Lastly, the effect of sound on perceived exertion during exercise has also been extensively explored, but less so when auditory cues are purposefully inaccurate. It has, for instance, been reported that non-naturalistic auditory feedback paired with movement can alter people’s perception of exercise (Fritz et al., 2013). Specifically, musical feedback was created whereby movement of three fitness machines was transmitted to music composition software, to create a unique musical dimension (including low and high frequency sounds to compose a simple melody). This process was interactive such that small movements of each machine resulted in a noticeable musical effect for the participant. When the auditory musical cues were paired with a participant’s movement during fitness training (i.e., manipulating musical agency), perceived exertion was reduced compared with a condition without musical agency (passive listening – no musical agency).
To date, there is limited evidence for auditory influences on the perception of movement. What evidence there is suggests that there may be important differences in the effect of auditory cues on movement perception between real and virtual environments. Previous studies support the presence of perceptual differences contingent on the environment: for example, perception of distance differs between real and virtual environments (Napieralski et al., 2011). Such perceptual differences seen in VR may well extend to movement. In the case of VR, altered sensory input (e.g., visual and/or somatosensory) is often present and may uniquely influence perception of movement, that is, in addition to any perceptual changes induced by the inclusion of auditory cues. For example, when comprehending speech in VR, providing incongruent visual input of lips moving (perception of another’s movement) results in impaired comprehension of the auditory speech (Gonzalez-Franco et al., 2017). However, for the exact reason of sensory ambiguity, auditory cues may play an important role in VR. Numerous studies have shown the potential for auditory re-calibration and/or influence on movement and environmental perception with VR. For example, adding auditory cues to VR can improve source localization via cross-modal plasticity, and thus heighten the sense of presence within VR, while avoiding the need for complex individualized calculations (to enable accurate auditory source localization) (Berger et al., 2018). Additionally, recent work has explored the role of echolocation in VR (via self-produced auditory ‘clicks’) to assist with spatial localization, maze completion times, and environment exploration (Andreasen et al., 2018, 2019). Intriguingly, navigating a VR environment ‘like a bat’ allowed some participants to create cognitive spatial maps based on echolocation, with concurrent improvement in performance (Andreasen et al., 2019). Thus non-typical auditory cues may be able to update self-generated movement in VR, although high training levels appear necessary when the information conveyed by auditory input is non-traditional.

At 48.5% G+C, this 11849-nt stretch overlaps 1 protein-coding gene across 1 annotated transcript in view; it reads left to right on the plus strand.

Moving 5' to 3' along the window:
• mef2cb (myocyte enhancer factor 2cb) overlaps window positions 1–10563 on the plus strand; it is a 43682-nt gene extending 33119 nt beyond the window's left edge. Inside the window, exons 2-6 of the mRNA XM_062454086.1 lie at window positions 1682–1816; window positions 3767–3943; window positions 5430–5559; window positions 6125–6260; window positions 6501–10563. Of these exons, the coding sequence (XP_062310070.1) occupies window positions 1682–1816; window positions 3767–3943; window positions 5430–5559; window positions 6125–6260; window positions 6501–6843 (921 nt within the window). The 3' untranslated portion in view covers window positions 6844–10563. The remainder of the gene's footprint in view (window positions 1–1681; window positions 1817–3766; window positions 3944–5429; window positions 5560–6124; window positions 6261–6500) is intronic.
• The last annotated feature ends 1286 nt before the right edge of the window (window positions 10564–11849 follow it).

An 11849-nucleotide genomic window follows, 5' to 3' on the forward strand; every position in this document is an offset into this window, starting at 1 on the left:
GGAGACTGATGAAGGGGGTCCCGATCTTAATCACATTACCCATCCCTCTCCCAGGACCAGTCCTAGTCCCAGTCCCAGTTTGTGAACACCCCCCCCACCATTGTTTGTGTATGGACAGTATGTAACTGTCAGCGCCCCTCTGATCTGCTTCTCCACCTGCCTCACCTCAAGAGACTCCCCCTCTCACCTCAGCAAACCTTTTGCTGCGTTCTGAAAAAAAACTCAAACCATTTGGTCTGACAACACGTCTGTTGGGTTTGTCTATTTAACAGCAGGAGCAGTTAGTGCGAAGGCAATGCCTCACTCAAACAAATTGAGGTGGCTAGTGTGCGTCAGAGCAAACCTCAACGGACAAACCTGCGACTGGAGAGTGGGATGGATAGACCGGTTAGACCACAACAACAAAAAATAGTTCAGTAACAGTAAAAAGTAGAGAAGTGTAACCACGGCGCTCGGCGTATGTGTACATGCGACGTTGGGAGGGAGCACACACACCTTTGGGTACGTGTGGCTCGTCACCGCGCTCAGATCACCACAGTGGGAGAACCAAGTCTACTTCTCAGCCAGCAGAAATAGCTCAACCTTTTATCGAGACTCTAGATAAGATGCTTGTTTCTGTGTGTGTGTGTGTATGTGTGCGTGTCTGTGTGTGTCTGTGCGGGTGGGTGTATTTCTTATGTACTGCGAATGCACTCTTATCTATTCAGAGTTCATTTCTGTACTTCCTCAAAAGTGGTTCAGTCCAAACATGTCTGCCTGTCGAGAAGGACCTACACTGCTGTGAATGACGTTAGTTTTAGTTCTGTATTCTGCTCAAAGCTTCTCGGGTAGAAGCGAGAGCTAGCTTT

The majority of the studies have evaluated short-term effects of auditory influences on movement perception. It would be interesting for both athletic and therapeutic purposes to know how long these effects on movement perception last. Do perceptions of movement (e.g., walking or running speed) merely revert to baseline levels once the modified auditory input is removed? Or do auditory effects result in stable re-calibration of perception, continuing despite the removal of the modified auditory input? If not, it is relevant to consider whether re-calibration could be sustained via processes of mental imagery (visualizing the movement with the sound) given the established link between motor imagery, motor representations, and skilled performance (Kim et al., 2017). Additionally, if auditory perceptual re-calibration were to be long-lasting, it would be of interest to understand what is required to ‘normalize’ movement perception. Is additional auditory input contrary to the original auditory cue needed? Or, perhaps normalization of movement perception could also occur through stimulation in another sensory source such as vision. Finally, given that sensory precision changes over the lifespan, particularly in auditory sensitivity (Liu and Yan, 2007), it would also be interesting to explore whether the auditory influences on movement perception differ as a function of age. There is evidence of age-related changes in multisensory integration for audiovisual interactions (Laurienti et al., 2006; DeLoss et al., 2013); whether such changes extend to audiomotor interactions is less clear.
Influence of Auditory Cues on Movement-Related Touch
Our interactions with objects and with the environment around us are determined by the sensory feedback resulting from the interaction. As such, auditory input can provide key information about the material properties of the surfaces that we interact with. This section will explore whether auditory cues can alter the perceptual inferences following tactile contact via self-generated movement. See Table 3 for a summary of findings for perception of surface texture and Table 4 for perception of surface contact properties.